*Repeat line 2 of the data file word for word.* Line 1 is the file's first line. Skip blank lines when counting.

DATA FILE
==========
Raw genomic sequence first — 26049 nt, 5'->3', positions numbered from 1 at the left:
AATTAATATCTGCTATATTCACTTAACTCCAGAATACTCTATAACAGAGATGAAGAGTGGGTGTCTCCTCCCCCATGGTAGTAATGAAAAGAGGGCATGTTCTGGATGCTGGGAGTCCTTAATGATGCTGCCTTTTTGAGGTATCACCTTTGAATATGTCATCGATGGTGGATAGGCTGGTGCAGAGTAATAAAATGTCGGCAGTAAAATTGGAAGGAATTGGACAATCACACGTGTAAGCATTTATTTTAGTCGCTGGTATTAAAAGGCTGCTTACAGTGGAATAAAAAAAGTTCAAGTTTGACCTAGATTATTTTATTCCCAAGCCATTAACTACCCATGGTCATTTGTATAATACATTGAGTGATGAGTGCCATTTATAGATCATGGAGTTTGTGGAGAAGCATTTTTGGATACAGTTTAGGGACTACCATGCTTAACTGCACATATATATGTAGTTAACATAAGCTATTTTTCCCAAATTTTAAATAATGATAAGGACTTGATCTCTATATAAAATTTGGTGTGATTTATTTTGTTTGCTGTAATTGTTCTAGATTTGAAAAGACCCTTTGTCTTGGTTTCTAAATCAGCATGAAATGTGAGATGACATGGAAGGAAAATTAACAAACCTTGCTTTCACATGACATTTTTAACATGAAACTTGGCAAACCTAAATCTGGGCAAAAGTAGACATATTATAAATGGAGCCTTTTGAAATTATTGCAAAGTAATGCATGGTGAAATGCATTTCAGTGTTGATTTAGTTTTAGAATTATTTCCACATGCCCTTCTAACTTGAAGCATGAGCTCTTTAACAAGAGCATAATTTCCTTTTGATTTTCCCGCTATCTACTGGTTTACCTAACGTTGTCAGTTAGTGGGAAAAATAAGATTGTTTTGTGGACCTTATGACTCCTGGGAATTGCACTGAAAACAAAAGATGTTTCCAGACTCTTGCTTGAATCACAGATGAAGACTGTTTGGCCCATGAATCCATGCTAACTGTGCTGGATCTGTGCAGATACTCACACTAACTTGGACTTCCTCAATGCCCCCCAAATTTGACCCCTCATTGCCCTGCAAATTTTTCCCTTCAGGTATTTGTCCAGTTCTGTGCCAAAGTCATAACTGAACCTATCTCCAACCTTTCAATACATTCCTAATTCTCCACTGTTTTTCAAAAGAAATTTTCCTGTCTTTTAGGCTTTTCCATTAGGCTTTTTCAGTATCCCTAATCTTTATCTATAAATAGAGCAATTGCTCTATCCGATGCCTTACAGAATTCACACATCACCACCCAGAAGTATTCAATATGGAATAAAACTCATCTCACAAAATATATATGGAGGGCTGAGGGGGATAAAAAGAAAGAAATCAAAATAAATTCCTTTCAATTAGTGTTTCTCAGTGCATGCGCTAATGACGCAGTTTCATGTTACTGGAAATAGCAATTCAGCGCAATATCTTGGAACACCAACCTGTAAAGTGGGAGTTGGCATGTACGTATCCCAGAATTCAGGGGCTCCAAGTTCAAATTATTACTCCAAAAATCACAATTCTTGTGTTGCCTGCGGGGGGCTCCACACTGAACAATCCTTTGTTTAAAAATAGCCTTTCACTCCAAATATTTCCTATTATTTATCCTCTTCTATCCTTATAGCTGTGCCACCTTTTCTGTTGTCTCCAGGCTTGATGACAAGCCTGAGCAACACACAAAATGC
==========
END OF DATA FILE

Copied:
AATTAATATCTGCTATATTCACTTAACTCCAGAATACTCTATAACAGAGATGAAGAGTGGGTGTCTCCTCCCCCATGGTAGTAATGAAAAGAGGGCATGTTCTGGATGCTGGGAGTCCTTAATGATGCTGCCTTTTTGAGGTATCACCTTTGAATATGTCATCGATGGTGGATAGGCTGGTGCAGAGTAATAAAATGTCGGCAGTAAAATTGGAAGGAATTGGACAATCACACGTGTAAGCATTTATTTTAGTCGCTGGTATTAAAAGGCTGCTTACAGTGGAATAAAAAAAGTTCAAGTTTGACCTAGATTATTTTATTCCCAAGCCATTAACTACCCATGGTCATTTGTATAATACATTGAGTGATGAGTGCCATTTATAGATCATGGAGTTTGTGGAGAAGCATTTTTGGATACAGTTTAGGGACTACCATGCTTAACTGCACATATATATGTAGTTAACATAAGCTATTTTTCCCAAATTTTAAATAATGATAAGGACTTGATCTCTATATAAAATTTGGTGTGATTTATTTTGTTTGCTGTAATTGTTCTAGATTTGAAAAGACCCTTTGTCTTGGTTTCTAAATCAGCATGAAATGTGAGATGACATGGAAGGAAAATTAACAAACCTTGCTTTCACATGACATTTTTAACATGAAACTTGGCAAACCTAAATCTGGGCAAAAGTAGACATATTATAAATGGAGCCTTTTGAAATTATTGCAAAGTAATGCATGGTGAAATGCATTTCAGTGTTGATTTAGTTTTAGAATTATTTCCACATGCCCTTCTAACTTGAAGCATGAGCTCTTTAACAAGAGCATAATTTCCTTTTGATTTTCCCGCTATCTACTGGTTTACCTAACGTTGTCAGTTAGTGGGAAAAATAAGATTGTTTTGTGGACCTTATGACTCCTGGGAATTGCACTGAAAACAAAAGATGTTTCCAGACTCTTGCTTGAATCACAGATGAAGACTGTTTGGCCCATGAATCCATGCTAACTGTGCTGGATCTGTGCAGATACTCACACTAACTTGGACTTCCTCAATGCCCCCCAAATTTGACCCCTCATTGCCCTGCAAATTTTTCCCTTCAGGTATTTGTCCAGTTCTGTGCCAAAGTCATAACTGAACCTATCTCCAACCTTTCAATACATTCCTAATTCTCCACTGTTTTTCAAAAGAAATTTTCCTGTCTTTTAGGCTTTTCCATTAGGCTTTTTCAGTATCCCTAATCTTTATCTATAAATAGAGCAATTGCTCTATCCGATGCCTTACAGAATTCACACATCACCACCCAGAAGTATTCAATATGGAATAAAACTCATCTCACAAAATATATATGGAGGGCTGAGGGGGATAAAAAGAAAGAAATCAAAATAAATTCCTTTCAATTAGTGTTTCTCAGTGCATGCGCTAATGACGCAGTTTCATGTTACTGGAAATAGCAATTCAGCGCAATATCTTGGAACACCAACCTGTAAAGTGGGAGTTGGCATGTACGTATCCCAGAATTCAGGGGCTCCAAGTTCAAATTATTACTCCAAAAATCACAATTCTTGTGTTGCCTGCGGGGGGCTCCACACTGAACAATCCTTTGTTTAAAAATAGCCTTTCACTCCAAATATTTCCTATTATTTATCCTCTTCTATCCTTATAGCTGTGCCACCTTTTCTGTTGTCTCCAGGCTTGATGACAAGCCTGAGCAACACACAAAATGC